Here’s how to make sure you hand in the exact number of words required – and keep your editor or client happy.
Some writers struggle to reach a stipulated word count. Others happily type away, and before they know it, they’ve far surpassed the requested word count from their editor or client. Usually, more words than required can cause problems, especially when you are paid per word.
A set word count applies to print media when the publication’s layout is carefully planned to include written copy, pictures, and advertisements. Even for online media, an editor will want you to stick to a given word count.
Sometimes, there’s a little bit of leeway allowed by an editor; however, a writer can seldom go more than 10% over the allotted word count.
Cutting the fluff and choosing better word selection can improve your writing. Sometimes, getting to the point quickly with well-chosen words is far more effective than a wordy paragraph that side-tracks and loses focus from the main point.
Here are tips on how to reduce your word count.
- Start by ruthlessly editing your work and cutting out any obviously pointless words, sentences and paragraphs. Does that sentence make a difference to the point you are making? If not, cut it.
- Write in the active voice, rather than the passive voice. For example: Gustave Eiffel designed the Eiffel Tower. (active voice, 6 words). The Eiffel Tower was designed by Gustave Eiffel. (passive voice, 8 words) Or: The comedian cancelled the show (active). The show was cancelled by the comedian (passive).
- Cut redundant words. ‘The dress was yellow in colour’, can be re-worded ‘the yellow dress’, or ‘the dress was yellow’. The words ‘in colour’ are pointless in this sentence. If it doesn’t change the meaning of the sentence or cause ambiguity, then cut the words.
- Cut ‘the’ and ‘that’ when not required. ‘All the new students are required to attend the orientation day that is scheduled for Monday.’ Change this to, ‘New students are required to attend orientation on Monday.’
- Avoid unnecessary transitions. Transitions usually allow your writing to flow better. Yet, at times, they simply sound clunky and add words. Think of words such as ‘indeed’ and ‘furthermore’.
- Remove references to previous information. Sometimes, in order to emphasise a point, we use phrases such as ‘as previously mentioned’ or ‘as per above’. Cut!
- If you’ve introduced a concept or acronym early on in the written piece, there’s no need for repetition. For example: If you’re referring to native English speakers throughout an article, the first time you use the term, add (NES) after you’ve written it out, and from then onwards, use NES.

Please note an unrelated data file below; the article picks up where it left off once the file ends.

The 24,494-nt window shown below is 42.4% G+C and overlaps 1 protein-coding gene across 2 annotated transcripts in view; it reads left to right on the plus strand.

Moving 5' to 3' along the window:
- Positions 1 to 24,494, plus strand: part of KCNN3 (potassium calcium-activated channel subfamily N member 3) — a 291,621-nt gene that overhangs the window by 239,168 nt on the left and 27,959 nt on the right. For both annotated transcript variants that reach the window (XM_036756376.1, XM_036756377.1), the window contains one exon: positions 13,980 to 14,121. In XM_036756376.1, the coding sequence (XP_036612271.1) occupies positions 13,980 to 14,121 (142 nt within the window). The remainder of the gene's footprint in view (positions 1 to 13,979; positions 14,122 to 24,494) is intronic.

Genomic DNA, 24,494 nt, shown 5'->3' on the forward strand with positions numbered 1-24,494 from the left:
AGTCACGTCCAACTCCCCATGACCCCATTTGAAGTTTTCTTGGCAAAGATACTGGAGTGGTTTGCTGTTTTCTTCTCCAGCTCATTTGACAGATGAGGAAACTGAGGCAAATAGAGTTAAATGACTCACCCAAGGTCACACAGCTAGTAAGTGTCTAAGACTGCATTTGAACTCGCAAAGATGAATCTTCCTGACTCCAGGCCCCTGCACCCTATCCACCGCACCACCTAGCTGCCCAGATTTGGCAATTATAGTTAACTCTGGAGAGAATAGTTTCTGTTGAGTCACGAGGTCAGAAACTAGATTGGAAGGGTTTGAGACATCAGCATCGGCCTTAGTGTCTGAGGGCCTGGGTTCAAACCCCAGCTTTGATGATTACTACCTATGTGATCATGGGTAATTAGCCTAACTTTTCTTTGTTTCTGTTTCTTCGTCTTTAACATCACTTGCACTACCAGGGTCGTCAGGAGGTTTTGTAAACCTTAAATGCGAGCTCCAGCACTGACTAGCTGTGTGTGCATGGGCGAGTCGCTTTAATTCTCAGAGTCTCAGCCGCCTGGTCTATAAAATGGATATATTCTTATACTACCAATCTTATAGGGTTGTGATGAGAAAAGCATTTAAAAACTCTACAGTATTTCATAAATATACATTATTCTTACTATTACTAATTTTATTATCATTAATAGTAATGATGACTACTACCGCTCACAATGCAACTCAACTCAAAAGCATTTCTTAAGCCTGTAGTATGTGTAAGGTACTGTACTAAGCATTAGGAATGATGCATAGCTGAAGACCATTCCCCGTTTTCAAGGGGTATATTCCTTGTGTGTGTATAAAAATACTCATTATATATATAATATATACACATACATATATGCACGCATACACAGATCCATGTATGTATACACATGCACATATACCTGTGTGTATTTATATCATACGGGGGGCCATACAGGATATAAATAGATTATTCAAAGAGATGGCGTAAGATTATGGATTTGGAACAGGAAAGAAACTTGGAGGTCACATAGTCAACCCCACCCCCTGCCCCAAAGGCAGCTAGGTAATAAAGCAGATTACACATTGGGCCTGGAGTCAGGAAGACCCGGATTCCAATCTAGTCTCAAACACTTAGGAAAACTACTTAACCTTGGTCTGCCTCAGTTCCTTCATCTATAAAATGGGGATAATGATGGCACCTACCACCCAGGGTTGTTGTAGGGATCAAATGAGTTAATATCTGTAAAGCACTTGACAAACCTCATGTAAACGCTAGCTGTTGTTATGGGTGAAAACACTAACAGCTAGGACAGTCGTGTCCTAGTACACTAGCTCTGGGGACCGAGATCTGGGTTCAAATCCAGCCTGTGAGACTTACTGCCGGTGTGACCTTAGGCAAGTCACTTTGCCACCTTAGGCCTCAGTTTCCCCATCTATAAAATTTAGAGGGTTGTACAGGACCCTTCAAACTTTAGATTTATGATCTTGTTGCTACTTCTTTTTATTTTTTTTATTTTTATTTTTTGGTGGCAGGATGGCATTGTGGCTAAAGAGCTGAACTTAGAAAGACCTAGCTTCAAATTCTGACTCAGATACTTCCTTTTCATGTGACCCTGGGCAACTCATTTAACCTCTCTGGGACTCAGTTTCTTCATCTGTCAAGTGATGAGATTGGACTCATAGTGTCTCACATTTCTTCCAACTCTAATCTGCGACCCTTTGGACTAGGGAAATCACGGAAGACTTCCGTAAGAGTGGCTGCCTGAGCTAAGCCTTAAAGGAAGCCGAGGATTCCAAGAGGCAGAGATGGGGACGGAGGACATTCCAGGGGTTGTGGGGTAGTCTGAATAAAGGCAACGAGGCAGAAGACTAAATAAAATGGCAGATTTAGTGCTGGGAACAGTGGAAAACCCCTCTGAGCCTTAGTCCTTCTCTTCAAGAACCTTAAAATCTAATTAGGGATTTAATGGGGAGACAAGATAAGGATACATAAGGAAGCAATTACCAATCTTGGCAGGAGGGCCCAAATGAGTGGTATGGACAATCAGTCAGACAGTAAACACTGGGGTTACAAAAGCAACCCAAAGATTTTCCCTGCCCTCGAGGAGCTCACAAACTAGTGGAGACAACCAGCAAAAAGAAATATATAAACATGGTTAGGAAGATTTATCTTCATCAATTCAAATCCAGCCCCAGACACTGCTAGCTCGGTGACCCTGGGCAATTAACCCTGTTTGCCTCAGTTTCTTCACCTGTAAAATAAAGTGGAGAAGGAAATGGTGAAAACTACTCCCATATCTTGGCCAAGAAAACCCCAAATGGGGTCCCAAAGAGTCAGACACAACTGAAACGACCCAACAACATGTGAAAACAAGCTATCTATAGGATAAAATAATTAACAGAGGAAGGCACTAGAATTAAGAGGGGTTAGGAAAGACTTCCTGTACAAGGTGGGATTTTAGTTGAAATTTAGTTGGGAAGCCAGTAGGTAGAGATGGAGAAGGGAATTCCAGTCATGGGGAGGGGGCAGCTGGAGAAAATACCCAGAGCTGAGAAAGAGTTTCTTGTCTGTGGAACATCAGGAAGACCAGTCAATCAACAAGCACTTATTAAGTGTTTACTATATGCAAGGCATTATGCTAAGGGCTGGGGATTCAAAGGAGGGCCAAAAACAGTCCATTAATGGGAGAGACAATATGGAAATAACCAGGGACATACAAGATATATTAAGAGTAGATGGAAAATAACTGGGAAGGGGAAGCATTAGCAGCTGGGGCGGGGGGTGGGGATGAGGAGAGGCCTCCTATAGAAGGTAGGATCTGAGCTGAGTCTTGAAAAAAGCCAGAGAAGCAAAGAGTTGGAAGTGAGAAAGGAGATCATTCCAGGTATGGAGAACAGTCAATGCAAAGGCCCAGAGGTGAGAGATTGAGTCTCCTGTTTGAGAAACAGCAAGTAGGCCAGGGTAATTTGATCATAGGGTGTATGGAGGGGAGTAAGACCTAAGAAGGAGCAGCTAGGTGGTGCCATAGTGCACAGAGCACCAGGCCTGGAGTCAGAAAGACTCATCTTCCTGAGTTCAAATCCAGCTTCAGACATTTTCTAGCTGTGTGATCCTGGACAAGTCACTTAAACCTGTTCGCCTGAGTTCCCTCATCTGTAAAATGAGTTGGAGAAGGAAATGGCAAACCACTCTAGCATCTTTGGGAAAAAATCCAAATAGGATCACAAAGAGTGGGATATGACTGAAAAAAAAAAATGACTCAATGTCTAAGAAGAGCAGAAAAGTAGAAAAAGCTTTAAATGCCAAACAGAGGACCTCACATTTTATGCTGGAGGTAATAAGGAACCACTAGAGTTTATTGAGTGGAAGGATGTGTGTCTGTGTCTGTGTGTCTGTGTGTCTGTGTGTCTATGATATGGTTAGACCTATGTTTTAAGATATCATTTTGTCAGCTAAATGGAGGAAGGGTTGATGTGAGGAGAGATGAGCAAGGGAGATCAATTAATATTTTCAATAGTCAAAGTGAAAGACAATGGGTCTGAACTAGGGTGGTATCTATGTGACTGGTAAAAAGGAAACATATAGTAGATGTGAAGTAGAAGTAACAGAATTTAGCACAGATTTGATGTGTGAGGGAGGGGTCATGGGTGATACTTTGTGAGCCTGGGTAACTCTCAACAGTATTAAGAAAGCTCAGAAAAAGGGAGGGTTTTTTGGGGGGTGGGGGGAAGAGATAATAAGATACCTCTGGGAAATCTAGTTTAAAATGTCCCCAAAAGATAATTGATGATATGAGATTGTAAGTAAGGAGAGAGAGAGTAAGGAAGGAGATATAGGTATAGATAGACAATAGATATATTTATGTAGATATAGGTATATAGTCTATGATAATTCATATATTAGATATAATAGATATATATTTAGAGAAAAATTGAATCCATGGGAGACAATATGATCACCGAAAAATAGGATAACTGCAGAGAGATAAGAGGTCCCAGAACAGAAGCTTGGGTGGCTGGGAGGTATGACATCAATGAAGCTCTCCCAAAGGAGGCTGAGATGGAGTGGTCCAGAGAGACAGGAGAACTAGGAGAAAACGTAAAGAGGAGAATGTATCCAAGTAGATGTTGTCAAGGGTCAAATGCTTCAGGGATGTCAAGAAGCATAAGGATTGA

- Cut pointless prepositions: ‘utensils for cooking’ can be ‘cooking utensils’. ‘clothes for winter’ can be ‘winter clothes’ or ‘winter wardrobe’.
- Remove ‘there is’ and ‘there are’ to start a sentence. ‘There are many covid-19 regulations in place’. Change it to, ‘Many covid-19 regulations are in place.’ You may have only cut one word, but the sentence reads better, and each saving in word count adds up.
- Use contractions which not only make your writing sound more natural, but also reduce the word count. NOTE: This does not apply to academic or formal writing. Look at these examples:
It is very hot this summer. (6 words)
It’s very hot this summer. (5 words)
This summer’s a scorcher! (4 words)
- Your English teacher probably told you to use as many adverbs and adjectives as possible in your descriptive writing. Forget what you were told at school.
Wherever possible, replace an adjective plus a noun with one strong noun, or an adverb and a verb with a strong verb.
Usually, you can find a much stronger noun or verb that is far more descriptive and reduces the word count.
Weak nouns or verbs are vague – and usually require additional words to let the reader know exactly what the writer means.
‘Vehicle’ is vague (It could be any mode of transport). ‘Car’ is more specific. However, ‘minivan’ tells the reader exactly what the writer is envisioning.
Look at these examples of weak nouns and verbs, and their strong, descriptive counterparts in brackets.
The small, brown dog (the Dachshund)
The big, black dog (the Rottweiler)
Walked slowly and quietly (creep)
Very angry (furious, enraged)
Very noisy (deafening)
Very old (outdated or ancient)
Very rich – referring to food (decadent)
Very rich – referring to wealth (wealthy, well-off, affluent)
Very scared (petrified, terrified)
Very easy (effortless)
Very beautiful (exquisite)
Very big (enormous, colossal)
He ran quickly (he sprinted, he dashed)
- While pronouns can reduce repetition, be careful of cutting words that then cause the sentence to be ambiguous. ‘Mary’s aunt told me that she had just come back from her holiday’. Did Mary or her aunt just come back from holiday?
NOTE: reference lists, bibliographies and the title usually do not count as part of the specified word count – only the body of the article.
About the Author
Rose-Anne Turner completed the Travel Writing Course at SA Writers College in 2008.
Since then, she’s worked as both a freelance writer, focusing on travel and lifestyle and a staff feature writer for the Samui Holiday Magazine when living in Thailand. She’s had articles published in both online and print media, including Explore Africa, Travel Ideas, Interval International, and Portugal Living, as well as inflight magazines The Holland Herald (KLM), Sawasdee (Thai Airways), and Morning Calm (Korean Air).
Rose-Anne now lives in Portugal, and aside from freelance writing, she also co-owns a TEFL (Teach English as a Foreign Language) training company, with branches in Thailand, Cambodia and Indonesia, helping those with wanderlust and a love of the English language find a way to live and work abroad.